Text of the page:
Subchapter B. Minimum Standard Rule Revisions that May Affect Compliance

Permit Holder

746.201 What are my responsibilities as a permit holder?

This rule has been amended to clarify that the permit holder is responsible for ensuring that the of number children in care never exceeds the licensed capacity of the center, even when the children are away from the center (e.g. field trips).


Your child care center's permit designates a capacity of 35 children. You currently have 42 children enrolled, some of whom only attend part-time. You schedule an afternoon field trip for which 39 children have signed up to attend.

Can you allow 39 children to attend your field trip?


Operational Policies

746.501 What written operational policies must I have?

This rule has been amended to:

• add three new operational policy requirements;

• specify discipline and guidance policy requirements; and

• specify parent notification requirements.

The information below details each amendment to this rule.

1. The first revision to this rule adds requirements for information that must be addressed in operational policies. Specifically, your operational policies must now include:

a. policies for suspension and expulsion;

Your operational policies must now inform parents of your operation's policies and procedures for suspension and expulsion. There are no specific minimum standard rule requirements surrounding your operation's procedures for suspension or expulsion; however, the idea behind including these policies is to avoid incidences of suspension and expulsion based on behavioral concerns from occurring by outlining and implementing preventative measures when possible.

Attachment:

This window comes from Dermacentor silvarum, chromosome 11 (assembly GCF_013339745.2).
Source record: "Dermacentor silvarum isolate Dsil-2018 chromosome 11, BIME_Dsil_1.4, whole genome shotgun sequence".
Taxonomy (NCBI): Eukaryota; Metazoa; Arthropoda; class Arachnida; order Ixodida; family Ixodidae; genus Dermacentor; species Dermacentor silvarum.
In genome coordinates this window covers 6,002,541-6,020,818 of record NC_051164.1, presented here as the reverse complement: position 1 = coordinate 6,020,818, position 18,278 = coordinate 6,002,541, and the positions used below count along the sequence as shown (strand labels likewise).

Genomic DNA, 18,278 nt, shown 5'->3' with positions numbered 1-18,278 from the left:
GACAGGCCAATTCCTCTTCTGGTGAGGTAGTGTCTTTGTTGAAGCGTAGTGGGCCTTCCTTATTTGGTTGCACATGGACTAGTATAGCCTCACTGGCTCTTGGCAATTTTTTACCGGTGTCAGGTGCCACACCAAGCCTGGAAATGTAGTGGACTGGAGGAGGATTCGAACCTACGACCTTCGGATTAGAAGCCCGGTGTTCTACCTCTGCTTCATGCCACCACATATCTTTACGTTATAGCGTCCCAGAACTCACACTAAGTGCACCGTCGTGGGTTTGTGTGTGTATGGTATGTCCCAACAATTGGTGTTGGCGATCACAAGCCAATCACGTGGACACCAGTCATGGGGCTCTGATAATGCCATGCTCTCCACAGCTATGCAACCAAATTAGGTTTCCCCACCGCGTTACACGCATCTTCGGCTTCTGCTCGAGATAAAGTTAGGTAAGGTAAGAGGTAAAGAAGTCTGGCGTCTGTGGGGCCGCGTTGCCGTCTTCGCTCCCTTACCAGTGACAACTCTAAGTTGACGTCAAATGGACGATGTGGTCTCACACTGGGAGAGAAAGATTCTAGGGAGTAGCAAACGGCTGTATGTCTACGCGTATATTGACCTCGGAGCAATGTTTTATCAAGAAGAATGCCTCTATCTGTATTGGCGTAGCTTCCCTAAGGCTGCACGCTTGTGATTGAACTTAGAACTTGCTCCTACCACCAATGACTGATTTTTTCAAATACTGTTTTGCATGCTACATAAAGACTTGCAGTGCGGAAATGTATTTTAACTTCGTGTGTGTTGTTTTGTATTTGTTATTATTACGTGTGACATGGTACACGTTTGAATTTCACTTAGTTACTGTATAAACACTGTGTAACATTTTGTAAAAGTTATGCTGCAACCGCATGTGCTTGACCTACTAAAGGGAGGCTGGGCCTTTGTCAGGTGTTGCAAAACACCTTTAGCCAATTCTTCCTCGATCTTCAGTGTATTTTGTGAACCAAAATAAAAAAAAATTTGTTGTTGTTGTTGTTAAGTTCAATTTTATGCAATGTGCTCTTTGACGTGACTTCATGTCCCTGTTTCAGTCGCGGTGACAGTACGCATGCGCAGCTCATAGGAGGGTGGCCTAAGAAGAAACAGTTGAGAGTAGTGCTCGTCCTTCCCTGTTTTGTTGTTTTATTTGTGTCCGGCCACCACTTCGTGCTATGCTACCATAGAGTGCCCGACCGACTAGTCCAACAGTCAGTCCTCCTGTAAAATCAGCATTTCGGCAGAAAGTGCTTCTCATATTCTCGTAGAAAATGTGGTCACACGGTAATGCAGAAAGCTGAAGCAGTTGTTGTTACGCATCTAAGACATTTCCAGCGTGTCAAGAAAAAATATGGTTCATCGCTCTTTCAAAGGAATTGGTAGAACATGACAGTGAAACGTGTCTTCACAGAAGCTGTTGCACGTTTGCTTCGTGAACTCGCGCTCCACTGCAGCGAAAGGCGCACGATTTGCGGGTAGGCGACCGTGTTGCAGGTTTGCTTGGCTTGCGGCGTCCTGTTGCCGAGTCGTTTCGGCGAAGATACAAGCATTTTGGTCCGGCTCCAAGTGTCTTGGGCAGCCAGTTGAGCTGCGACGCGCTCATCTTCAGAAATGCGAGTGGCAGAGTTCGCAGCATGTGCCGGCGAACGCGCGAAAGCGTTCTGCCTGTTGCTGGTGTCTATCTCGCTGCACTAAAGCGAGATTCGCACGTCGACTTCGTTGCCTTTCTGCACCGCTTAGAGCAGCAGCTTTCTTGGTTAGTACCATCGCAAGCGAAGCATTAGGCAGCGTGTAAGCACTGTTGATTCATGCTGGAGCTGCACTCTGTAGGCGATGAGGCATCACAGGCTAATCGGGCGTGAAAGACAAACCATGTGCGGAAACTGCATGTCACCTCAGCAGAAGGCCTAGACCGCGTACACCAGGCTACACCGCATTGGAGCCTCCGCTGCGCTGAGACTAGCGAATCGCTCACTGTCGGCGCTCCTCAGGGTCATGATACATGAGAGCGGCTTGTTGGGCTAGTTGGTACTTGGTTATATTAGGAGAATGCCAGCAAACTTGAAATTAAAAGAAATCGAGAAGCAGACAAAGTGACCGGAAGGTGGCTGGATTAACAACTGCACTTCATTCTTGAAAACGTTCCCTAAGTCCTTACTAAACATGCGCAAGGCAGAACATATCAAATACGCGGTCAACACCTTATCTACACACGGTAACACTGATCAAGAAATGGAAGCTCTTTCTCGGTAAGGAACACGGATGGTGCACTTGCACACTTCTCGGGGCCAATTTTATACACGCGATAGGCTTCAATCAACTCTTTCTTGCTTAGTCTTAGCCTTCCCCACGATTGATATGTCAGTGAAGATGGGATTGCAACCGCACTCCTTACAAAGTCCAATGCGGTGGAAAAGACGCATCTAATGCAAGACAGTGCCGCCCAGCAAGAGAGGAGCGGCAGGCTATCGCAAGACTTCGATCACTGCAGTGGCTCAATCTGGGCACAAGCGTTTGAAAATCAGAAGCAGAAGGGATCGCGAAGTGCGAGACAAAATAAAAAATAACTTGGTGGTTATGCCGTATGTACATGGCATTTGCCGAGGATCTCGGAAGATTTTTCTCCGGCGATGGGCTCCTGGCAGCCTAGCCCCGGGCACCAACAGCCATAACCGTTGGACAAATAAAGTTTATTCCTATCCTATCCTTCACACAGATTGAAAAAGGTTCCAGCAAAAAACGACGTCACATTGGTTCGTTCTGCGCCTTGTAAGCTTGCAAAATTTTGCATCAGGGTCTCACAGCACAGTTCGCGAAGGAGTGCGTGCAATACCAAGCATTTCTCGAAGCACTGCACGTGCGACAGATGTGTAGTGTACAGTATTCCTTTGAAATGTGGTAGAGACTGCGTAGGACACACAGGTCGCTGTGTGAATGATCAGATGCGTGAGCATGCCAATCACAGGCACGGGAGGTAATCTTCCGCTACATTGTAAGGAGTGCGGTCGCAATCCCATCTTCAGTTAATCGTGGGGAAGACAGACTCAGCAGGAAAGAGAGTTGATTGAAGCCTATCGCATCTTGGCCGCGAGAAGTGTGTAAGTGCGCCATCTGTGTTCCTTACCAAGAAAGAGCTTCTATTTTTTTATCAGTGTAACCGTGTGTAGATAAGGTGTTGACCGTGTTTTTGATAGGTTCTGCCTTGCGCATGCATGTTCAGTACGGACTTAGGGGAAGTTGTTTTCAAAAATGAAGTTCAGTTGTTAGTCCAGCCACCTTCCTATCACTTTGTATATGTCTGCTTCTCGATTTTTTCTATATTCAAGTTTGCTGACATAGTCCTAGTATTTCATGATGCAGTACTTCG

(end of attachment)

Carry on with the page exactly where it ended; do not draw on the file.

Consider implementing the following procedures before considering exclusionary practices:

• implement Ages and Stages Questionnaires (ASQ), which are developmental screenings, for all children at the time of enrollment

• observation from a professional

• documenting incidents

• teaching social-emotional skills

• making environmental modifications

• engaging in discussions with parents

• seeking support services from specialists

In addition, consider including:

• the behaviors or actions for which your operation may suspend or expel a child from care (e.g. the amount of behavioral infractions, the type of behavioral infractions, non-payment, etc.)

• how you will notify the parent or guardian of suspension or expulsion

• the duration of suspension and terms for returning to care

Technical Assistance: If you do not already have operational policies for suspension and expulsion, consider reviewing The joint policy statements from the Office of Child Care and HHS for ideas on what you may want to include in your operational policies.

Additional Resources:

The Administration of Children and Families - Reducing Suspension and Expulsion Practices in Early Childhood Settings

The Ages and Stages Questionnaire Social and Emotional Edition - Parent Completed Developmental Screenings

The Incredible Years - Resources for Parents and Teachers

b. policies for safe sleep for infants 12 months and younger; and